Passions and healthy addictions

I have just said goodbye to another horse. I was about to insert exactly how many horses I have said goodbye to over the years but there have been too many to count and if I attempted I would be worried that I missed one if my four legged swishy tailed friends out.

When I say goodbye, I mean their owners have decided to sell them. Since I was 17 I have hot my horsy kicks from riding other people’s horses – it’s what you do when you live horses but can’t afford them. But the downside to this is you have no control over their future. If they go, they go. Regardless of the emotions, time and energy you have given to them. 

The owners had put a lovely wicker duck planter as a present in the feed bin for me, and it was that gesture that brought me to tears – a sadness that was eased by a big horsy hug and a soft kiss on the muzzle. My husband is anti-horses and just doesn’t get the interest. To him it’s just another thing that steals my attention, but the horse bug is stubborn, addictive, thoroughly enjoyable, frustrating but constant. My need to be around horses will remain until death, whether I am riding or simply caring for them, they are awesome. Horses took me to church to get hitched and I would expect them to do the same at my funeral – it’s a health addiction.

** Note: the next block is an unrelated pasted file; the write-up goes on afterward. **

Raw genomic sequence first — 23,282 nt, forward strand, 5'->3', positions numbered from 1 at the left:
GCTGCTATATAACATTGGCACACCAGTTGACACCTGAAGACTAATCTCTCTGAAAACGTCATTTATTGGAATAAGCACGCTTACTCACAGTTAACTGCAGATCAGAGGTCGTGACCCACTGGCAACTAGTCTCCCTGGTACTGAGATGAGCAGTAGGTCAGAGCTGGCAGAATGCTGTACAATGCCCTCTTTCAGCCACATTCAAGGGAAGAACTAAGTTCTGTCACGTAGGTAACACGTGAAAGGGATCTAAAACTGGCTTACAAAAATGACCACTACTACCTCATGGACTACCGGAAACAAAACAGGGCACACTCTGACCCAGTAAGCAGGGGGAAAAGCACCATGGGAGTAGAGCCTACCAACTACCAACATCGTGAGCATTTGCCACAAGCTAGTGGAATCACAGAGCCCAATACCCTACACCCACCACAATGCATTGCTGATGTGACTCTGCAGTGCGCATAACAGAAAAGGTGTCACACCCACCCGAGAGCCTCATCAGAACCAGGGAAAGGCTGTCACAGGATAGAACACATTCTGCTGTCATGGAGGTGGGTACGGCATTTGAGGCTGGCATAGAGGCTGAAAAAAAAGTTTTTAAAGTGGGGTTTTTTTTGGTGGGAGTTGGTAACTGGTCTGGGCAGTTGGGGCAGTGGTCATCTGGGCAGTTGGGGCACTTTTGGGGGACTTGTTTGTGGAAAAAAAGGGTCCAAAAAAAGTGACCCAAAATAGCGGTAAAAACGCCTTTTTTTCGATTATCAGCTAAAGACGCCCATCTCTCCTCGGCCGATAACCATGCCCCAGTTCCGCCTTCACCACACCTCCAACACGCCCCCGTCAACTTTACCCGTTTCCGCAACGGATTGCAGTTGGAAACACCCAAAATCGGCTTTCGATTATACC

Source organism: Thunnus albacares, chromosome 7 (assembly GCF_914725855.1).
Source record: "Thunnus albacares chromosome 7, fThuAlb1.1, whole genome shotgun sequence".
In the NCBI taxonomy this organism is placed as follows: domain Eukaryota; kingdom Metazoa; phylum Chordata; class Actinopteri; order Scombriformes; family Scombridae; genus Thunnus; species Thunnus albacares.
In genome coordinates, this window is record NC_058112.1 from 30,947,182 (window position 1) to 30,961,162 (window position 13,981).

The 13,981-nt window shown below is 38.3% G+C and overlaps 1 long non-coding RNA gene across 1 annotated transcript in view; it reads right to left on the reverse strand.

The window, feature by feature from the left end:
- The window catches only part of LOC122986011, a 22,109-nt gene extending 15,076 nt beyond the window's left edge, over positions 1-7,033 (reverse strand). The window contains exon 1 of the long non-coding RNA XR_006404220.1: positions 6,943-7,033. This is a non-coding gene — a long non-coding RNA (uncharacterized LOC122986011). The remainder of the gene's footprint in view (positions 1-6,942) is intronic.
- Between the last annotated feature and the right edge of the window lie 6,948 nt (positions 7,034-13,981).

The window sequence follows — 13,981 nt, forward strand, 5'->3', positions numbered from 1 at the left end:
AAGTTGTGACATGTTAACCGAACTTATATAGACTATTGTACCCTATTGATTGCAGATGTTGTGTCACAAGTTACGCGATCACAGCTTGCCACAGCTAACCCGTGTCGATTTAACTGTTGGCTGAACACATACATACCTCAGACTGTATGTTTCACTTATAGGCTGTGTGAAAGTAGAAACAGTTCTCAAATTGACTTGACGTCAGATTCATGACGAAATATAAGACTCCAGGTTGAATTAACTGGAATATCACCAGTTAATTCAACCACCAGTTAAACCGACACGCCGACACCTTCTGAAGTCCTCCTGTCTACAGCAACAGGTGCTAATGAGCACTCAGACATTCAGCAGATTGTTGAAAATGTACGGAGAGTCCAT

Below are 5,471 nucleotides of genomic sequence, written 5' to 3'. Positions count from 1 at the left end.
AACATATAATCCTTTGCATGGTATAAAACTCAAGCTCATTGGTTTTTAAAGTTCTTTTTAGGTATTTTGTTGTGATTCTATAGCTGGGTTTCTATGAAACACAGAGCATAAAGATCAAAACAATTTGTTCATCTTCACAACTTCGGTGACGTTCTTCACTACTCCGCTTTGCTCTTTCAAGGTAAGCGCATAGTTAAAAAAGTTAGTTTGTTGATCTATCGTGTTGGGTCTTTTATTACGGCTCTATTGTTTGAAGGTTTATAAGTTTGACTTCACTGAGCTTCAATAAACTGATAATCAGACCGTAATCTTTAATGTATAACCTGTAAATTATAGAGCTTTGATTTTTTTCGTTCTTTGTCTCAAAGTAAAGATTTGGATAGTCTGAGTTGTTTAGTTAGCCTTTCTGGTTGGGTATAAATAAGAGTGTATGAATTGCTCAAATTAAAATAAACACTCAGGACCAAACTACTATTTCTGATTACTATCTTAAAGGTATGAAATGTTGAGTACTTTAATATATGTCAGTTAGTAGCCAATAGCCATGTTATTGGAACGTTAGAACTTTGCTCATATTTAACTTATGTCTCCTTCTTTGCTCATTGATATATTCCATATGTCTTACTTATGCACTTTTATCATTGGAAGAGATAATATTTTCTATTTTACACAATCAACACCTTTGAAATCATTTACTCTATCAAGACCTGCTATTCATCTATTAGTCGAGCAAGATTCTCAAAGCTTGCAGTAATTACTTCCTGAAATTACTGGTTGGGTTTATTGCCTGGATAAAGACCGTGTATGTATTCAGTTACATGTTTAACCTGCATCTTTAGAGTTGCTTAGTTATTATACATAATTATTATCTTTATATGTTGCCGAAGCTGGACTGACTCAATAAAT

Last night I missed a blog post because I was spending the day with another love of my life, my best friend on her very special birthday. We are friends from childhood so share the same passions. The central one being (in addition to horses) a love of speed and Motorsport. So, like any petrolhead, we spent most of her birthday celebrating by careering round a racetrack in a go-cart showing the guys how it should be done. The track had a celebrity wall of lap times, similar to Top Gear, and I was very pleased to have beaten names such as Hugh Grant and Lewis Hamilton’s brother. I was only a few tents of a second away from beating Brad Pitt! Whereas my friend (who races single sweaters regularly) managed to beat The Pitt by a whole second. 

Although exhilarating, it was exhausting as we had spent 40 minutes muscling a go-kart at high speeds (they don’t come with power steering, suspension or traction control) so we did something more predictable of women I their mid thirties and gad afternoon tea outside a country house hotel, switching petrol fumes and engine noise for scones and birdsong. This was followed by another country hotel with a stunning spa set in an oak framed barn and a back and neck massage – utter bliss!

This blog is for UNICEF.

Thanks for reading. 


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